Image for post: Connecting to a PostgreSQL database with Python

Connecting to a PostgreSQL database with Python

I have used psycopg2 to connect the database and a little trick to switch the schema from development to production and viceversa. I have used an ini file to store informations about the database. You can store any other informations in the file and keeping them tidy using the ini sections. Let's start with my config.ini file:

[POSTGRESQL]host = localhostdbname = mydbusername = postgrespassword = postgresschema = dev

The file. This file reads the informations from the ini file using ConfigParser and contains a method that returns the parser:

import osimport ConfigParserclass Configurations: def __init__(self): self.config = ConfigParser.ConfigParser() os.path.join(os.path.dirname(__file__),'config.ini') ) def getConfigParser(self): return self.config

With the file, I create the connection to the database and some methods to fetch data and be able to use field names instead of tuples:

import psycopg2import psycopg2.extrasfrom configurations import Configurationsclass Database:def __init__(self):configurations = Configurations()self.configParser = configurations.getConfigParser()schema = self.configParser.get('POSTGRESQL', 'schema')self.conn = psycopg2.connect("host='{}' dbname='{}' user='{}' password='{}'". format( self.configParser.get('POSTGRESQL', 'host'), self.configParser.get('POSTGRESQL', 'dbname'), self.configParser.get('POSTGRESQL', 'username'), self.configParser.get('POSTGRESQL', 'password') ))cur = self.conn.cursor()if schema is not None and schema != '':cur.execute("SET search_path TO {}". format(schema) )def getDbConnection(self):return self.conndef fetchAll(self, query):cur = self._executeQuery(query)rows = cur.fetchall()return rowsdef fetchOne(self, query):cur = self._executeQuery(query)rows = cur.fetchone()return rows# Execute the query and return the cursor objectdef _executeQuery(self, query):cur = self.conn.cursor(cursor_factory = psycopg2.extras.DictCursor)cur.execute(query)return cur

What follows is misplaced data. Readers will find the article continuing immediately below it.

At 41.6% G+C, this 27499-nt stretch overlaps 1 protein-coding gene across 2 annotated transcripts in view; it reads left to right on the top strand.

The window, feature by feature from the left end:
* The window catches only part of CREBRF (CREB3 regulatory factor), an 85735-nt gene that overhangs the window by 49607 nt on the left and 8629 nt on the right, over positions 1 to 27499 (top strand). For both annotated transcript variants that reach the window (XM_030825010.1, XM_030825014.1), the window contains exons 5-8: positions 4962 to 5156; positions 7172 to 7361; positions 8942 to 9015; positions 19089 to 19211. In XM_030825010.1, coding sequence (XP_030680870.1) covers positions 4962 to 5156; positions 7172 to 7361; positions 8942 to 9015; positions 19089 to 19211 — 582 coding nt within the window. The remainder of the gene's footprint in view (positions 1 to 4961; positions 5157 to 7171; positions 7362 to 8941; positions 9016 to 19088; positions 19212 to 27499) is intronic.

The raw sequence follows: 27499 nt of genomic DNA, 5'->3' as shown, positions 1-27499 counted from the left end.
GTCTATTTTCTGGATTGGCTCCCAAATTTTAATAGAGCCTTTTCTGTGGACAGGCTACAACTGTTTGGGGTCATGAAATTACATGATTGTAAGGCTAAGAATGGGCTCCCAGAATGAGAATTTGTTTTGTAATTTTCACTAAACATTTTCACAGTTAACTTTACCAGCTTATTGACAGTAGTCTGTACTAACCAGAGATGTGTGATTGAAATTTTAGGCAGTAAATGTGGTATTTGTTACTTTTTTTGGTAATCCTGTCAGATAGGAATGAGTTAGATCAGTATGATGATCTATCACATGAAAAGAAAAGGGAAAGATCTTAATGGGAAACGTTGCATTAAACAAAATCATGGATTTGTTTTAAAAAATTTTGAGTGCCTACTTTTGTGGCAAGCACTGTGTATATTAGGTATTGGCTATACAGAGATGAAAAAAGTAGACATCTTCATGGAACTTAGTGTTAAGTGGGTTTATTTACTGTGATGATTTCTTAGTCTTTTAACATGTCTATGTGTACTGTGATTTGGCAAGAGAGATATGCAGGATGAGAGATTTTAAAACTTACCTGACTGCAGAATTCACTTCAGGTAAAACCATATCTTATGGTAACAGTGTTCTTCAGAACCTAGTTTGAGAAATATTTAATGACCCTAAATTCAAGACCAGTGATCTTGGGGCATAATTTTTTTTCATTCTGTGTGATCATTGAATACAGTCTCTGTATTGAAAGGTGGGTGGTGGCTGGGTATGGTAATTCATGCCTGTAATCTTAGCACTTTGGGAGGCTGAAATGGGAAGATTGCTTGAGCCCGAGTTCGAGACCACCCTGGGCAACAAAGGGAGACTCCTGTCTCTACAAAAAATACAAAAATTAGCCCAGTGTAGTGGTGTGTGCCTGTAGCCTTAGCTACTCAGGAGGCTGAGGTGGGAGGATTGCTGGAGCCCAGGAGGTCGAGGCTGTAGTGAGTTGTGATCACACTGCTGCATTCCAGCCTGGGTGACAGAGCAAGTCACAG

Now you are free to create a getter class for a table of your database and access the field names of the database. I have created this simple example: I suppose we have a book table. The Getter class can be like this:

class BookGetter:def __init__(self, database):self.db = databasedef getBooks(self):query = "SELECT id, title, author FROM books"return self.db.fetchAll(query)def getBook(self, id):query = "SELECT id, title, author FROM books WHERE id = {}; ". format(id)return self.db.fetchOne(query)

Let's see how we can test and use the objects:

# -*- coding: utf-8 -*-from database import Databasefrom BookGetter import BookGetterdb = Database()bookGetter = BookGetter(db)bookList = bookGetter.getBooks()for book in bookList:print book['id'], '', book['title']

The next steps

I have built this examples quickly and I have no unit test. I know this is bad and I will update this post with unit test and a mock for the database class. We can also transform the database class into an abstract object and extend it when we write the other getter classes. I hope this post will be useful. Happy coding!